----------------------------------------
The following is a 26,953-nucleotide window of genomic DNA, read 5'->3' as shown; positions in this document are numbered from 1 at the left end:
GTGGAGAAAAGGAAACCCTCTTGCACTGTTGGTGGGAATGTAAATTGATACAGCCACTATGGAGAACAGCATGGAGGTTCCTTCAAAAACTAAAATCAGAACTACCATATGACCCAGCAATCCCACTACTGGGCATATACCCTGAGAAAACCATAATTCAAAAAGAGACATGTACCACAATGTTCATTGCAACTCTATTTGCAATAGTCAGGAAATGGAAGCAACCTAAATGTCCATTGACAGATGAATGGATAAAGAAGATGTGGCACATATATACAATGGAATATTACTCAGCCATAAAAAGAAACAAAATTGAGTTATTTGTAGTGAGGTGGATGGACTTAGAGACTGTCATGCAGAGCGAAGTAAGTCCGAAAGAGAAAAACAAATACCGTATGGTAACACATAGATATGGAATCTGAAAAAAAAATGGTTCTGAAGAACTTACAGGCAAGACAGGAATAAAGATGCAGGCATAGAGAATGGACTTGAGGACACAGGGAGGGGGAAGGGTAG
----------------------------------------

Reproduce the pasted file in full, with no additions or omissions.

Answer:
The following is a 26,953-nucleotide window of genomic DNA, read 5'->3' as shown; positions in this document are numbered from 1 at the left end:
GTGGAGAAAAGGAAACCCTCTTGCACTGTTGGTGGGAATGTAAATTGATACAGCCACTATGGAGAACAGCATGGAGGTTCCTTCAAAAACTAAAATCAGAACTACCATATGACCCAGCAATCCCACTACTGGGCATATACCCTGAGAAAACCATAATTCAAAAAGAGACATGTACCACAATGTTCATTGCAACTCTATTTGCAATAGTCAGGAAATGGAAGCAACCTAAATGTCCATTGACAGATGAATGGATAAAGAAGATGTGGCACATATATACAATGGAATATTACTCAGCCATAAAAAGAAACAAAATTGAGTTATTTGTAGTGAGGTGGATGGACTTAGAGACTGTCATGCAGAGCGAAGTAAGTCCGAAAGAGAAAAACAAATACCGTATGGTAACACATAGATATGGAATCTGAAAAAAAAATGGTTCTGAAGAACTTACAGGCAAGACAGGAATAAAGATGCAGGCATAGAGAATGGACTTGAGGACACAGGGAGGGGGAAGGGTAG